The question is about multilingual jokes or puns, and if there is a word for them in English. Some examples:

A German-English friend sometimes says Senkfuss instead of “thank you.” Senkfuss means “flat foot” in German, but the joke is that it sounds a little like “thank you” said with a German accent.

A French-English family I used to know would say “quel smell!” The French quel and the English “smell” rhyme, and put together, if you understand both languages, they mean “what a smell!”

In this documentary, Hélène Cixous describes how her non-German-speaking father used to say in French, en dessous du bras (“under the arm”) in reply to a question to which he did not know the answer. Under the arm, you would find Schweiss (sweat in German), which to HC’s father’s untrained ear, might have sounded like the German Ich weiss nicht (I don’t know).

There are thousands of these jokes that require a knowledge of two or more languages to make sense. In my observation they tend to arise within families or small communities where the knowledge of multiple languages is shared.

Is there a name in English for this kind of multilingual word play? I Googled “multilingual puns” and “multilingual word games” without a lot of success, neither in finding a more concise or descriptive term or phrase, nor in actually finding more of what I’m talking about.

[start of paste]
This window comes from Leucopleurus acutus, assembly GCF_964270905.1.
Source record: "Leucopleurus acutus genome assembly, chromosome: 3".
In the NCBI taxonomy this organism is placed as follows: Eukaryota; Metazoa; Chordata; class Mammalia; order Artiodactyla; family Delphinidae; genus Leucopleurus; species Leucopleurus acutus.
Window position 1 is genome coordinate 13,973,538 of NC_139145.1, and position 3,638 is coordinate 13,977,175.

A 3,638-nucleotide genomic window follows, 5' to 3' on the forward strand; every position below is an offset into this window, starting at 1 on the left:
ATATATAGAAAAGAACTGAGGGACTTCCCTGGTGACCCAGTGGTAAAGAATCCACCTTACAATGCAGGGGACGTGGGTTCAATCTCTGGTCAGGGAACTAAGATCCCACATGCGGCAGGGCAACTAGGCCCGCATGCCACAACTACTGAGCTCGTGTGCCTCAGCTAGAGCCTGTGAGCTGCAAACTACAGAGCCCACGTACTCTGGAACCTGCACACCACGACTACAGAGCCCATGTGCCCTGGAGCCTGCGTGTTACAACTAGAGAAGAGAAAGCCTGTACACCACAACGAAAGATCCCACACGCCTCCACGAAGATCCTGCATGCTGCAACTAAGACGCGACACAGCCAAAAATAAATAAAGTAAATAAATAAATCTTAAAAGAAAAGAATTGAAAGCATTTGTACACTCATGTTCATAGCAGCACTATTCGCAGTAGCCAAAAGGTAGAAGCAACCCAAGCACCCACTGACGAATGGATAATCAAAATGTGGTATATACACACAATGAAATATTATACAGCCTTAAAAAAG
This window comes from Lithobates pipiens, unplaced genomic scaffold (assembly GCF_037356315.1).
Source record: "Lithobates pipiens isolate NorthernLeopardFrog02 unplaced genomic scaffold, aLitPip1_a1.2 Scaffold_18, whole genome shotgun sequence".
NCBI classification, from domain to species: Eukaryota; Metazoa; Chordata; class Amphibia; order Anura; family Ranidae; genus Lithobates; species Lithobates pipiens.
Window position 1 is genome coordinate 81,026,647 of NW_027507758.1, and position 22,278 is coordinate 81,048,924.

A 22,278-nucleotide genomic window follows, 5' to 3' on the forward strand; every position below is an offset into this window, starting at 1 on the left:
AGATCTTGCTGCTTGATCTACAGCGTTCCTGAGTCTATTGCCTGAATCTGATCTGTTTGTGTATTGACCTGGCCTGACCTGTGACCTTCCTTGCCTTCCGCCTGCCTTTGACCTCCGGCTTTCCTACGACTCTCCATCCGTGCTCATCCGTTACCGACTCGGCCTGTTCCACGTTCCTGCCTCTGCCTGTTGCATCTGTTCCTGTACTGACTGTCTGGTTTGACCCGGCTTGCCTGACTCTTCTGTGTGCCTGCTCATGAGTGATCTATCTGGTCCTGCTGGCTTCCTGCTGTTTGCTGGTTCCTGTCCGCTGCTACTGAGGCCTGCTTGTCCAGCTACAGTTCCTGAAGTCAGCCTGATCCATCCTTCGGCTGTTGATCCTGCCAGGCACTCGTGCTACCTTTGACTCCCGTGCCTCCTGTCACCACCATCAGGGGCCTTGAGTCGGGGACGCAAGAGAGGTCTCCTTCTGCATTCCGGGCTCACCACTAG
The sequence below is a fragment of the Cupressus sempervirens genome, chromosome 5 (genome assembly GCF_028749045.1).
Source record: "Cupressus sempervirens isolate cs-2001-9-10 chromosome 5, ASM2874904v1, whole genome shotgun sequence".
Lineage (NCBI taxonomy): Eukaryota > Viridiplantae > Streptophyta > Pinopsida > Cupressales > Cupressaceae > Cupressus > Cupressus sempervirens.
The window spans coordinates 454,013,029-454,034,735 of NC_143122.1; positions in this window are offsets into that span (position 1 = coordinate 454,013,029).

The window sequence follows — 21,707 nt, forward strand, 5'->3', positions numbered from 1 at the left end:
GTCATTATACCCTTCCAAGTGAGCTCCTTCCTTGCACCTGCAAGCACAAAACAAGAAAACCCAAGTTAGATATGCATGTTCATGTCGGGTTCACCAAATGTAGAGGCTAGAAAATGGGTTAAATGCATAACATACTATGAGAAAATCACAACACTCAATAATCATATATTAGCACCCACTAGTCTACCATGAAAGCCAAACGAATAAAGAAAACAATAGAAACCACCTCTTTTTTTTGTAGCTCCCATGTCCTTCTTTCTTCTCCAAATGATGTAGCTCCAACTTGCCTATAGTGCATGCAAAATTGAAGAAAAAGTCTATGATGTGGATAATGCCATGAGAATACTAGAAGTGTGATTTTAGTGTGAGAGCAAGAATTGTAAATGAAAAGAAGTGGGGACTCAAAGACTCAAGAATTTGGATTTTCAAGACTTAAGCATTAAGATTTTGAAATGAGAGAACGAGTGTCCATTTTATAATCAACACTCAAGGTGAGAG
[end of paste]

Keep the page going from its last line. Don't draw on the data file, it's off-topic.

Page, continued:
(I know extra questions are discouraged -- and this part'll get shot down for being off-topic -- but if anyone knows of any sites where these jokes are shared, I would be very much indebted to you if you could leave the addresses in the comments!).

  • You might try searching for "bilingual wordplay" instead of "multilingual." You will see such links as this. Actually, there are usually only two languages involved in these types of jokes.
    – JLG
    Commented Sep 13, 2012 at 3:23
  • 1
    That's interesting- when I was in high school French class we would say "Good idea!" which translated into French as "bonne idée" which sounded like "bunny day" which we then translated into French to be "jour lapin"
    – Jim
    Commented Sep 13, 2012 at 3:34
  • 3
    The French eat a small breakfast. They believe one egg is un oeuf.
    – MetaEd
    Commented Sep 13, 2012 at 4:07

1 Answer 1


Interlingual pun seems to be quite common in Google search results.

  • Would downvoter most kindly offer a constructive suggestion for improving the answer?
    – MetaEd
    Commented Sep 26, 2012 at 19:25

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